Richard Florida
by Richard Florida
Thu Feb 12th 2009 at 8:30am UTC

The Great Reset

The crash of 2008 continues to reverberate loudly nationwide—destroying jobs, bankrupting businesses, and displacing homeowners. But already, it has damaged some places much more severely than others. On the other side of the crisis, America’s economic landscape will look very different than it does today. What fate will the coming years hold for New York, Charlotte, Detroit, Las Vegas? Will the suburbs be ineffably changed? Which cities and regions can come back strong? And which will never come back at all?

That’s from my article, “How the Crisis Will Reshape America” from the just-released March issue of The Atlantic. It’s my first full-length feature for the magazine and I’m delighted that it made the cover. There are actually several different covers including one for New York, Chicago, and my new hometown of Toronto, among others.

There’s also an interview with me online here under the title, “The Great Reset,” which is the working title of the book I’m developing.

Plus a series of interactive maps based on research and data analysis by our team at the Martin Prosperity Institute.

10 Responses to “The Great Reset”

  1. Brock Says:

    Richard, Brilliant stuff as always and I agree with everything you say except – in the Atlantic interview: “I live in Toronto, where they’re good at using bicycles and walking.”

    We are? I don’t think we are. It takes me 30 mins to get from west downtown Toronto to east downtown Toronto during my morning commute on the TTC (2km). I’m presently in the process of moving just outside Waterloo and it will take me the same amount of time (30 mins) to travel 20 times the distance (40km).

  2. tpk-nyc Says:

    Congratulations on a very persuasive article. I despair, however, that we will be able to capitalize on this crisis. Most mega-regions (except for Texas and Charlotte/Atlanta) are deeply resented by the rest of the country. Political careers are built and sustained by heaping scorn on the wealth and influence of places like Bos-Wash and California. Your so-called “significant losers” are not going down without a fight and, even if it’s in the country’s long-term interest, they will not support the mega-regions becoming even more powerful without some (ultimately inefficient) trade-offs.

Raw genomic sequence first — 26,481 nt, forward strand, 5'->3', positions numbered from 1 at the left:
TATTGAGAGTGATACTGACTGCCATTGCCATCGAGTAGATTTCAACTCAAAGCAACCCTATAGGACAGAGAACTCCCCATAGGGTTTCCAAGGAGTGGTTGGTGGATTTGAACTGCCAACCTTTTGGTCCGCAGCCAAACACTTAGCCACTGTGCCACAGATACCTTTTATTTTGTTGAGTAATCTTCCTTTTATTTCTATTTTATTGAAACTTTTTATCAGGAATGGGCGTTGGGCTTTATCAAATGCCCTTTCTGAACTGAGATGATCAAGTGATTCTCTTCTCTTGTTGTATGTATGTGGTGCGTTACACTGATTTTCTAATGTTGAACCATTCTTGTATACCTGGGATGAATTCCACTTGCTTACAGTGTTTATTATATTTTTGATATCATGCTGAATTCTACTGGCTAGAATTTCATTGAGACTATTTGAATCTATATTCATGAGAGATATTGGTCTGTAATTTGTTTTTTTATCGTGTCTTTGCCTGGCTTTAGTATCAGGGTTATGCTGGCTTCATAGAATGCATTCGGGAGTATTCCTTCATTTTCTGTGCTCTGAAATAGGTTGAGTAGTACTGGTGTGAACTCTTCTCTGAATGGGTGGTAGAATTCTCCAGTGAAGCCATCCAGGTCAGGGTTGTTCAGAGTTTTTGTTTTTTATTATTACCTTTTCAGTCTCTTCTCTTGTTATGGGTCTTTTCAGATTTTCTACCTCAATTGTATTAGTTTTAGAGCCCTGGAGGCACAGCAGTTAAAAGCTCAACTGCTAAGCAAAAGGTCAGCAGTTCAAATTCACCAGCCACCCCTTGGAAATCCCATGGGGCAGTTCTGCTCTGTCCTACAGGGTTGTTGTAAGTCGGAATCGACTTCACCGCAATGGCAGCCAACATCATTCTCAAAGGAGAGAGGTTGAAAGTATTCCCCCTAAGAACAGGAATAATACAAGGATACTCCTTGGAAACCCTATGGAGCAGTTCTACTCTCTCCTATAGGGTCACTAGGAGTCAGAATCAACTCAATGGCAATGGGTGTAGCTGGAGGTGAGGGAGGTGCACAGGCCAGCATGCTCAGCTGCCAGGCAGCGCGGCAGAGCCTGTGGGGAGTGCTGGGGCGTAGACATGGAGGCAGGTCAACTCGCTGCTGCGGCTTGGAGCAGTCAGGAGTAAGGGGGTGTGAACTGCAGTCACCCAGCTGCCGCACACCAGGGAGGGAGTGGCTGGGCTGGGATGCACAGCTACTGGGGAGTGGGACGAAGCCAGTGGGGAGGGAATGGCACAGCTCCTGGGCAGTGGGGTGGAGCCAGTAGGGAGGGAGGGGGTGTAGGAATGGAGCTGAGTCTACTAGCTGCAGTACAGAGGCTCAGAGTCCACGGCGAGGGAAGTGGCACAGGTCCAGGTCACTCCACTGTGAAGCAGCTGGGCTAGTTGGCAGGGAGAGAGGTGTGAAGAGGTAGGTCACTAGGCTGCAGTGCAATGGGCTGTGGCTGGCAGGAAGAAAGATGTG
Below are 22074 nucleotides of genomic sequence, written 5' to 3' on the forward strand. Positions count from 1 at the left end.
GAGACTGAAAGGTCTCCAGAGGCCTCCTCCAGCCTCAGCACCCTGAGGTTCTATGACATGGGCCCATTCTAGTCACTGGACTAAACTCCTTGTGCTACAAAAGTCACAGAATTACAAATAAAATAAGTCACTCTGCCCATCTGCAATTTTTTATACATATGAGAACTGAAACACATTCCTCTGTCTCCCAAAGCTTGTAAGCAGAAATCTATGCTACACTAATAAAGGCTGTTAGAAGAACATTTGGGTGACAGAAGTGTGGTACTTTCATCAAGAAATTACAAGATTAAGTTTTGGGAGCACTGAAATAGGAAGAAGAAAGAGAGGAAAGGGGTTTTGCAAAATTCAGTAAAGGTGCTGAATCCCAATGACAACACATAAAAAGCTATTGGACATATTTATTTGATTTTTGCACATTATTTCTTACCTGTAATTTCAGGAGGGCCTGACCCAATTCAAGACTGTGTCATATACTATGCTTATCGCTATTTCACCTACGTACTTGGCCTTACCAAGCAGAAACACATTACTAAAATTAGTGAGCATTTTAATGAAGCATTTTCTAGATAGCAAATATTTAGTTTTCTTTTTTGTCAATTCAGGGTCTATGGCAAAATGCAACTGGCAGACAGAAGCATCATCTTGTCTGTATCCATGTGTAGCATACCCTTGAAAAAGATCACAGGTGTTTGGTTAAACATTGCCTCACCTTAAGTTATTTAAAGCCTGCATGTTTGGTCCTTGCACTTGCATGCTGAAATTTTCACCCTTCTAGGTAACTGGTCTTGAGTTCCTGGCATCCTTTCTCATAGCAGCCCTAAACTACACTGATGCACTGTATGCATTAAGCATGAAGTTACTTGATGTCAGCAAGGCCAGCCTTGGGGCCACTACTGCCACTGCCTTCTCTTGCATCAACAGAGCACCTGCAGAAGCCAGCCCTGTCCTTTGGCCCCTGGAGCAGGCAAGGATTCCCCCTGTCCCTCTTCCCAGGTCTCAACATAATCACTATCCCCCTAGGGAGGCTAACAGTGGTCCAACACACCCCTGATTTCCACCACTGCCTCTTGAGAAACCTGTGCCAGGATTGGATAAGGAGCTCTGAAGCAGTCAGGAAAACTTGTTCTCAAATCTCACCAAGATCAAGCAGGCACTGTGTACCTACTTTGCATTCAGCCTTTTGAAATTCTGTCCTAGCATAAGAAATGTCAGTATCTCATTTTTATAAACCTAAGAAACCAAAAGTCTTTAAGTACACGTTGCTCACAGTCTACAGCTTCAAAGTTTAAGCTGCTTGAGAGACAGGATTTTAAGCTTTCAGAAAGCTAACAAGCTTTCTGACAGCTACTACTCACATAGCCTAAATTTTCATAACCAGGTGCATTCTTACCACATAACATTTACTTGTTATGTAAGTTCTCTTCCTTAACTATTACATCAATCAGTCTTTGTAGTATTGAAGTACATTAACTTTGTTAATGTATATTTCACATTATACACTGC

Constitutionally, the US was not designed for regional planning. The states, except for California, are too small. Regional bodies, like the Port Authority of New York and New Jersey, are comparatively weak. Congress and the federal government are too diverse to engage in regional planning (which would be seen as favoring one part of the country over another). Highways are the only mass-infrastructure projects politicians can ever agree upon because they are seen (erroneously) as benefiting everyone equally.

    It’s one thing to talk about infrastructure in China, but you have balance it with the costs of a authoritarian regime. Yes, Beijing has an amazing new airport, but only through strong-arm tactics and at a social cost that would be unacceptable in the US or Canada.

    I believe we are experiencing a great reset, the real question is how do you plan for a spiky world in a flat democracy?

  3. Michael Wells Says:

    Great overview! The trick of course will be how to rebalance the country without devastating too many people who live in the wrong places and work(ed) in the wrong jobs. tpk-nyc has this part right. Is the bailout of the Big 3(2?) protectionism against the Asian car manufacturers or saving the American economy?

    For a view from one city, Portland, my personal real estate index is the Windermere Realty ads in the Sunday Oregonian. A year ago they were two pages and always had over a dozen million dollar houses — now it’s one page (or less) and this week had one house over a million (barely). But the regular full page ad one broker runs in my neighborhood monthly newspaper, the Northwest Examiner, doesn’t show much drop in prices. So I’m assuming that even within cities, house prices are spiky.

    For some complimentary reading:

    Fareed Zakaria in Newsweek talks about why your new home is better off than the US or Europe. Canada stuck to basics.

    Thomas Friedman in today’s Times writes about the necessity of easier immigration for the US to rebound. And darn, those Canadians are ahead of us again!

    Checking the BLS website, the creative class cities seem to be clustered around the national unemployment average. The lowest unemployment rates are concentrated in places where people are leaving or few live. And I notice again that 9 of the 20 highest are in California’s Central Valley where I grew up, the region is getting hammered in every measure — pollution, foreclosures, unemployment.

  4. Wayne Says:

    Excellent points as always. I am interested in what the future holds for rural states like Wyoming, which is where I live.